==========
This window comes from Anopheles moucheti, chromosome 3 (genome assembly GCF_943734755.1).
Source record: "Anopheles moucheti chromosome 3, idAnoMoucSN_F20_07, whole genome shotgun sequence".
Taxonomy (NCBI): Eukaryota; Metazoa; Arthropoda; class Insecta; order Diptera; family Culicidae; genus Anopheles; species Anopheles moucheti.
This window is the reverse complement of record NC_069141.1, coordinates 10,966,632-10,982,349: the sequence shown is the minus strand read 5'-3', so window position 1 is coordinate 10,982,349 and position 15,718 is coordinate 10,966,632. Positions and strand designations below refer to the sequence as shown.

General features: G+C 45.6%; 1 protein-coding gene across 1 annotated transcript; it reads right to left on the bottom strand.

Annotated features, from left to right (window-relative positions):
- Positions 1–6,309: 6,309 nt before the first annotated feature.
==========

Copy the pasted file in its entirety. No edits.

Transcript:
This window comes from Anopheles moucheti, chromosome 3 (genome assembly GCF_943734755.1).
Source record: "Anopheles moucheti chromosome 3, idAnoMoucSN_F20_07, whole genome shotgun sequence".
Taxonomy (NCBI): Eukaryota; Metazoa; Arthropoda; class Insecta; order Diptera; family Culicidae; genus Anopheles; species Anopheles moucheti.
This window is the reverse complement of record NC_069141.1, coordinates 10,966,632-10,982,349: the sequence shown is the minus strand read 5'-3', so window position 1 is coordinate 10,982,349 and position 15,718 is coordinate 10,966,632. Positions and strand designations below refer to the sequence as shown.

General features: G+C 45.6%; 1 protein-coding gene across 1 annotated transcript; it reads right to left on the bottom strand.

Annotated features, from left to right (window-relative positions):
- Positions 1–6,309: 6,309 nt before the first annotated feature.